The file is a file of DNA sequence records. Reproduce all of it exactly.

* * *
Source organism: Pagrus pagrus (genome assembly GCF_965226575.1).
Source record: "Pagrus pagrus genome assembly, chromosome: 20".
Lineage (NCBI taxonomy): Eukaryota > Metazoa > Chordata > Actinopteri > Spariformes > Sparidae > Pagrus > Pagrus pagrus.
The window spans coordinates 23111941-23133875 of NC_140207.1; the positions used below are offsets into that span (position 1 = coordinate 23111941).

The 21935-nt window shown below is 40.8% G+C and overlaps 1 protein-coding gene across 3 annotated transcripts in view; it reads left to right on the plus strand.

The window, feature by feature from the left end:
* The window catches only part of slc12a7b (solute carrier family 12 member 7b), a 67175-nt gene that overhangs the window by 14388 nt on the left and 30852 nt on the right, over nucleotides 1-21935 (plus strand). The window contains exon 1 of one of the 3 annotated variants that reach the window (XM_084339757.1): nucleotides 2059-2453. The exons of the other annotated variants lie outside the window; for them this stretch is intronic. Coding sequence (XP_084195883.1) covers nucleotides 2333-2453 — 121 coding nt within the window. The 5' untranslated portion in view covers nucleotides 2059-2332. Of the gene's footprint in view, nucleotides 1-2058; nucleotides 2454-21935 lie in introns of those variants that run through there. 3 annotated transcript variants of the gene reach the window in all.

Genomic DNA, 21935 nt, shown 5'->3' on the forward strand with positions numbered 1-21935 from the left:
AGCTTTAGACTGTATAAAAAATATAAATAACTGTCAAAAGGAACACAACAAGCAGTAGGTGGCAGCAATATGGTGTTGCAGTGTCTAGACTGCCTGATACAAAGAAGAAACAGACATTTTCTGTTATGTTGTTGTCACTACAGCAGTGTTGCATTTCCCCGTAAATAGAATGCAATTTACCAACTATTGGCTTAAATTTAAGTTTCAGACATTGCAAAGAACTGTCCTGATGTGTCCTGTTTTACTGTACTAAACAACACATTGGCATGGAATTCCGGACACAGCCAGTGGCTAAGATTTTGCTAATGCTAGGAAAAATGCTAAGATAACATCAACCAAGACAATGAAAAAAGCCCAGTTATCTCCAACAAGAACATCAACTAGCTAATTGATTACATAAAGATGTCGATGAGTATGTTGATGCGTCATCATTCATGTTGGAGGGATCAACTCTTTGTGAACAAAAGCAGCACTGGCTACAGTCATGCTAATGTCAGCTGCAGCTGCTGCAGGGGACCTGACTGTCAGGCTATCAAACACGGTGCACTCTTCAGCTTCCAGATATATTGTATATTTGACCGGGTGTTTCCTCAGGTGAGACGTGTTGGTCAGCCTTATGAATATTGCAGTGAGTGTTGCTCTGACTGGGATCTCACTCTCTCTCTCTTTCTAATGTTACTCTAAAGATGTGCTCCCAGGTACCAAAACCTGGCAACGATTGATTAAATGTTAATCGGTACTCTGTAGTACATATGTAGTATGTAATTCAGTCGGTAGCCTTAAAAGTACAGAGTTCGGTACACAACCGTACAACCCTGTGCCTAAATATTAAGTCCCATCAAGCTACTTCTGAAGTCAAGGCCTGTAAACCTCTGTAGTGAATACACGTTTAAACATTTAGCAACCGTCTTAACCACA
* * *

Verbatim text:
Source organism: Pagrus pagrus (genome assembly GCF_965226575.1).
Source record: "Pagrus pagrus genome assembly, chromosome: 20".
Lineage (NCBI taxonomy): Eukaryota > Metazoa > Chordata > Actinopteri > Spariformes > Sparidae > Pagrus > Pagrus pagrus.
The window spans coordinates 23111941-23133875 of NC_140207.1; the positions used below are offsets into that span (position 1 = coordinate 23111941).

The 21935-nt window shown below is 40.8% G+C and overlaps 1 protein-coding gene across 3 annotated transcripts in view; it reads left to right on the plus strand.

The window, feature by feature from the left end:
* The window catches only part of slc12a7b (solute carrier family 12 member 7b), a 67175-nt gene that overhangs the window by 14388 nt on the left and 30852 nt on the right, over nucleotides 1-21935 (plus strand). The window contains exon 1 of one of the 3 annotated variants that reach the window (XM_084339757.1): nucleotides 2059-2453. The exons of the other annotated variants lie outside the window; for them this stretch is intronic. Coding sequence (XP_084195883.1) covers nucleotides 2333-2453 — 121 coding nt within the window. The 5' untranslated portion in view covers nucleotides 2059-2332. Of the gene's footprint in view, nucleotides 1-2058; nucleotides 2454-21935 lie in introns of those variants that run through there. 3 annotated transcript variants of the gene reach the window in all.

Genomic DNA, 21935 nt, shown 5'->3' on the forward strand with positions numbered 1-21935 from the left:
AGCTTTAGACTGTATAAAAAATATAAATAACTGTCAAAAGGAACACAACAAGCAGTAGGTGGCAGCAATATGGTGTTGCAGTGTCTAGACTGCCTGATACAAAGAAGAAACAGACATTTTCTGTTATGTTGTTGTCACTACAGCAGTGTTGCATTTCCCCGTAAATAGAATGCAATTTACCAACTATTGGCTTAAATTTAAGTTTCAGACATTGCAAAGAACTGTCCTGATGTGTCCTGTTTTACTGTACTAAACAACACATTGGCATGGAATTCCGGACACAGCCAGTGGCTAAGATTTTGCTAATGCTAGGAAAAATGCTAAGATAACATCAACCAAGACAATGAAAAAAGCCCAGTTATCTCCAACAAGAACATCAACTAGCTAATTGATTACATAAAGATGTCGATGAGTATGTTGATGCGTCATCATTCATGTTGGAGGGATCAACTCTTTGTGAACAAAAGCAGCACTGGCTACAGTCATGCTAATGTCAGCTGCAGCTGCTGCAGGGGACCTGACTGTCAGGCTATCAAACACGGTGCACTCTTCAGCTTCCAGATATATTGTATATTTGACCGGGTGTTTCCTCAGGTGAGACGTGTTGGTCAGCCTTATGAATATTGCAGTGAGTGTTGCTCTGACTGGGATCTCACTCTCTCTCTCTTTCTAATGTTACTCTAAAGATGTGCTCCCAGGTACCAAAACCTGGCAACGATTGATTAAATGTTAATCGGTACTCTGTAGTACATATGTAGTATGTAATTCAGTCGGTAGCCTTAAAAGTACAGAGTTCGGTACACAACCGTACAACCCTGTGCCTAAATATTAAGTCCCATCAAGCTACTTCTGAAGTCAAGGCCTGTAAACCTCTGTAGTGAATACACGTTTAAACATTTAGCAACCGTCTTAACCACA